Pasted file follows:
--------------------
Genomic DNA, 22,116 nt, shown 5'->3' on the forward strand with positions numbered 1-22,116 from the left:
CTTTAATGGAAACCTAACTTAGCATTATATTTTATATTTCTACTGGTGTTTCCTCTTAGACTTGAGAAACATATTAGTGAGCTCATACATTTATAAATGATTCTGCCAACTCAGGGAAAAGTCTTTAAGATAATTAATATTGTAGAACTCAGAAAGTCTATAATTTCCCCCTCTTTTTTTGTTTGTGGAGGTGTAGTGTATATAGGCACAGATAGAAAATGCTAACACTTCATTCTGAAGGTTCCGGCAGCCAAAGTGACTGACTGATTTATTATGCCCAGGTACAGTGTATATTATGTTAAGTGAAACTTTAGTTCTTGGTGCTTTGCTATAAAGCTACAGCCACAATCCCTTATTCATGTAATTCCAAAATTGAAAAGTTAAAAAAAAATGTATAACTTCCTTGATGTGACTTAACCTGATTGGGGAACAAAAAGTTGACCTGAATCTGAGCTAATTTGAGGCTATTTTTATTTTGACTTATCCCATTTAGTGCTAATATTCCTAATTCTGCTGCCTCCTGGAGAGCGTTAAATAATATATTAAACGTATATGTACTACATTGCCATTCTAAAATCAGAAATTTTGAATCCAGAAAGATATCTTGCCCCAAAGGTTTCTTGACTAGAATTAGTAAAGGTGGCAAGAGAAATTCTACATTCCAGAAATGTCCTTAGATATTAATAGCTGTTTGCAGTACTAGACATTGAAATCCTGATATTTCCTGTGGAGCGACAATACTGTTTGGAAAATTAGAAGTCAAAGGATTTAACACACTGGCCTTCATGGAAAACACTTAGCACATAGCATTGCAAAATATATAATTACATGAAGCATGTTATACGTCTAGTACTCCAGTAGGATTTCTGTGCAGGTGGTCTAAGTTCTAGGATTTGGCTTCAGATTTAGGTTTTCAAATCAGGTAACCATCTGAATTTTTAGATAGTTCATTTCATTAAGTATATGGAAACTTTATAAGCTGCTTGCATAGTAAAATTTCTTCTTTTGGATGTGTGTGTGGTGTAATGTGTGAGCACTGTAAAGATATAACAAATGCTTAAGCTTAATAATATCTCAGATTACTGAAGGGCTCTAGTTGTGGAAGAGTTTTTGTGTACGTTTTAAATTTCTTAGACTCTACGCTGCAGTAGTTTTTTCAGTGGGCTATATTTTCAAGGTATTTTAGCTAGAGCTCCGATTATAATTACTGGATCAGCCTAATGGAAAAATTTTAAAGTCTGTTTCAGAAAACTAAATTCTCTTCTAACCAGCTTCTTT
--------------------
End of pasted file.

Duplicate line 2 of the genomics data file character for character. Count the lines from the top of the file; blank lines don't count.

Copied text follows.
CTTTAATGGAAACCTAACTTAGCATTATATTTTATATTTCTACTGGTGTTTCCTCTTAGACTTGAGAAACATATTAGTGAGCTCATACATTTATAAATGATTCTGCCAACTCAGGGAAAAGTCTTTAAGATAATTAATATTGTAGAACTCAGAAAGTCTATAATTTCCCCCTCTTTTTTTGTTTGTGGAGGTGTAGTGTATATAGGCACAGATAGAAAATGCTAACACTTCATTCTGAAGGTTCCGGCAGCCAAAGTGACTGACTGATTTATTATGCCCAGGTACAGTGTATATTATGTTAAGTGAAACTTTAGTTCTTGGTGCTTTGCTATAAAGCTACAGCCACAATCCCTTATTCATGTAATTCCAAAATTGAAAAGTTAAAAAAAAATGTATAACTTCCTTGATGTGACTTAACCTGATTGGGGAACAAAAAGTTGACCTGAATCTGAGCTAATTTGAGGCTATTTTTATTTTGACTTATCCCATTTAGTGCTAATATTCCTAATTCTGCTGCCTCCTGGAGAGCGTTAAATAATATATTAAACGTATATGTACTACATTGCCATTCTAAAATCAGAAATTTTGAATCCAGAAAGATATCTTGCCCCAAAGGTTTCTTGACTAGAATTAGTAAAGGTGGCAAGAGAAATTCTACATTCCAGAAATGTCCTTAGATATTAATAGCTGTTTGCAGTACTAGACATTGAAATCCTGATATTTCCTGTGGAGCGACAATACTGTTTGGAAAATTAGAAGTCAAAGGATTTAACACACTGGCCTTCATGGAAAACACTTAGCACATAGCATTGCAAAATATATAATTACATGAAGCATGTTATACGTCTAGTACTCCAGTAGGATTTCTGTGCAGGTGGTCTAAGTTCTAGGATTTGGCTTCAGATTTAGGTTTTCAAATCAGGTAACCATCTGAATTTTTAGATAGTTCATTTCATTAAGTATATGGAAACTTTATAAGCTGCTTGCATAGTAAAATTTCTTCTTTTGGATGTGTGTGTGGTGTAATGTGTGAGCACTGTAAAGATATAACAAATGCTTAAGCTTAATAATATCTCAGATTACTGAAGGGCTCTAGTTGTGGAAGAGTTTTTGTGTACGTTTTAAATTTCTTAGACTCTACGCTGCAGTAGTTTTTTCAGTGGGCTATATTTTCAAGGTATTTTAGCTAGAGCTCCGATTATAATTACTGGATCAGCCTAATGGAAAAATTTTAAAGTCTGTTTCAGAAAACTAAATTCTCTTCTAACCAGCTTCTTT